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A NOVEL TUNING METHOD FOR DIELECTRIC RESONATORS

IP.com Disclosure Number: IPCOM000007477D
Original Publication Date: 1995-Jul-01
Included in the Prior Art Database: 2002-Mar-29

Publishing Venue

Motorola

Related People

Kenneth V. Buer: AUTHOR

Abstract

This paper presents a novel technique for the tun- ing of high dielectric resonators at microwave and mil- limeter wave frequencies. The resonator is tuned by coupling it to a section of non-resonant microsirip line. An experimental band-rejectfilter with a Q of 550 was tuned using this technique. The resulting tuning range of theJilter was over 18 times its bandwidth. This tech- nique makes it cost effective to tune dielectric resona- tors over a relatively broad range while maintaining a high Q characteristic.

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MoIy)RoLA Technical Developments

A NOVEL TUNING METHOD FOR DIELECTRIC RESONATORS

by Kenneth V. Buer

ABSTRACT

  This paper presents a novel technique for the tun- ing of high dielectric resonators at microwave and mil- limeter wave frequencies. The resonator is tuned by coupling it to a section of non-resonant microsirip line. An experimental band-rejectfilter with a Q of 550 was tuned using this technique. The resulting tuning range of theJilter was over 18 times its bandwidth. This tech- nique makes it cost effective to tune dielectric resona- tors over a relatively broad range while maintaining a high Q characteristic.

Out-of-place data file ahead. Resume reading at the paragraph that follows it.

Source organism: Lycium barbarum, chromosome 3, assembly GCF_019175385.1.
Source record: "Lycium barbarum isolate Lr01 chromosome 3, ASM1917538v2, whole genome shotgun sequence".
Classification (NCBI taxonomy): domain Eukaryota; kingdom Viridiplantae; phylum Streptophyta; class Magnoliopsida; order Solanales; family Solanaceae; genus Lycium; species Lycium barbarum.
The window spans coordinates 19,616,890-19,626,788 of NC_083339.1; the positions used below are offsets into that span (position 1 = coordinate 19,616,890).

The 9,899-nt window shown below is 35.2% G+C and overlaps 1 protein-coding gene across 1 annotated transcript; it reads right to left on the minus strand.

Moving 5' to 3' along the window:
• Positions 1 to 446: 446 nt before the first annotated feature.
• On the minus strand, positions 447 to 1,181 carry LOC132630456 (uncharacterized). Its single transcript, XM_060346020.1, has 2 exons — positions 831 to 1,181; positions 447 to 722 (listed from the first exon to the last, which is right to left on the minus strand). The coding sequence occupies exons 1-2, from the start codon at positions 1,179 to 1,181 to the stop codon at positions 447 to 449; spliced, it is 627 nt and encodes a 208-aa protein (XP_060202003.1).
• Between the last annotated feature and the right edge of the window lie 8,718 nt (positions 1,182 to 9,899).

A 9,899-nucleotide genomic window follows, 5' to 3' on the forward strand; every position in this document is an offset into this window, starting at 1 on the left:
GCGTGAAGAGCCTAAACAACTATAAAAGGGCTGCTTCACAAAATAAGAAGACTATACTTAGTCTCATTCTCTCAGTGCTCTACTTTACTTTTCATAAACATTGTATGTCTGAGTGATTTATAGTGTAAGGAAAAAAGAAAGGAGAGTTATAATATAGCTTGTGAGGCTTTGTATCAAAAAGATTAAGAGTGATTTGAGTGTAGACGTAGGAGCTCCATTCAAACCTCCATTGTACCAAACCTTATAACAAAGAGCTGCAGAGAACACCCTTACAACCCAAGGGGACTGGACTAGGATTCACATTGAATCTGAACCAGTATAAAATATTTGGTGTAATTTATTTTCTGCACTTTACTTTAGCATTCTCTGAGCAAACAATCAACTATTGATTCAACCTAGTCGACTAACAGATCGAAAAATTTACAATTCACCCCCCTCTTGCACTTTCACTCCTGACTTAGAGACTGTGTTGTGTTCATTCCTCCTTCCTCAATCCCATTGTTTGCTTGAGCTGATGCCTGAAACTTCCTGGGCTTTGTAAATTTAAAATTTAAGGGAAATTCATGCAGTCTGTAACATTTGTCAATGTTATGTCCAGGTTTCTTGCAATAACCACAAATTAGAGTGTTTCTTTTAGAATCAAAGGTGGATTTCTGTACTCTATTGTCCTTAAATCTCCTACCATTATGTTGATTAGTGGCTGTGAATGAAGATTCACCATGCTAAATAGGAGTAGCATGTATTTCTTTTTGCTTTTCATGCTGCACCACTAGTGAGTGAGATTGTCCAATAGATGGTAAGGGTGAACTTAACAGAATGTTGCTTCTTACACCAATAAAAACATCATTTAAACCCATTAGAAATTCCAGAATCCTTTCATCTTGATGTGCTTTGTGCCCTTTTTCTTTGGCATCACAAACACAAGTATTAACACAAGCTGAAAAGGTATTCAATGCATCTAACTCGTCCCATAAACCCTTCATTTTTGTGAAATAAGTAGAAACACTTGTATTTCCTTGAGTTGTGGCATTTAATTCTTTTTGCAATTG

I. INTRODUCTION

  The expanding use of microwave and mm wave frequencies in commercial satellite, mobile commu- nication, and consumer products, calls for size, weight, and cost reduction in microwave and mm wave filtering. In applications where performance requirements dictate a high Q implementation, die- lectric resonator filters are a welcome alternative to waveguide filters. Dielectric resonators can achieve unloaded quality factors (Qo) comparable to waveguide resonators, but at a substantially lower weight and smaller volume. Dielectric resonators are also compatible with a microstrip environment, which eliminates the need for microstrip to waveguide

adapters. In theory, the resonant mode and the dimen- sions of the dielectric resonator along with the rela- tive dielectric constant (E,) completely determine the resonant frequency (f,)[l]. In practice, however, the exact in-circuit resonant frequency can not be accurately predicted due to thermal expansion, and the dimensional tolerances of both the resonator and its placement in the circuit. Therefore, some type of tuning is generally required to attain the desired frequency response.

  One traditional method for tuning dielectric res- onators employs a tuning screw or dielectric slug which can be brought in close proximity of the res- onator to perturb the electric lieldll]. The tuning screw or slug simply adds some shunt capacitance to the resonator, causing a slight downward shifl in resonant frequency. At frequencies above about 20 GHz, the mechanical tolerances required for accu- rately tuning a dielectric resonator by this traditional method get extremely tight, making this approach impractical for low cost high volume production.

  Optical and magnetic techniques have also been suggested [1,4] to tune dielectric resonator oscilla- tors. These methods can be adapted to filtering appli- cations, but they add a significant amount of com- plexity and cost.

Fig. 1 A Dielectric Resonator Coupled to a Microstrip Line

0 M",orola. Inc. ,995 122 July 1995

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MOlWR0L.A Technical Developments

  A simpler approach is to use a resonant microstrip structure coupled to the dielectric reso- nator. An example of this type of tuning has been reported by Farr[4] in which the microstrip tuning structure was plac...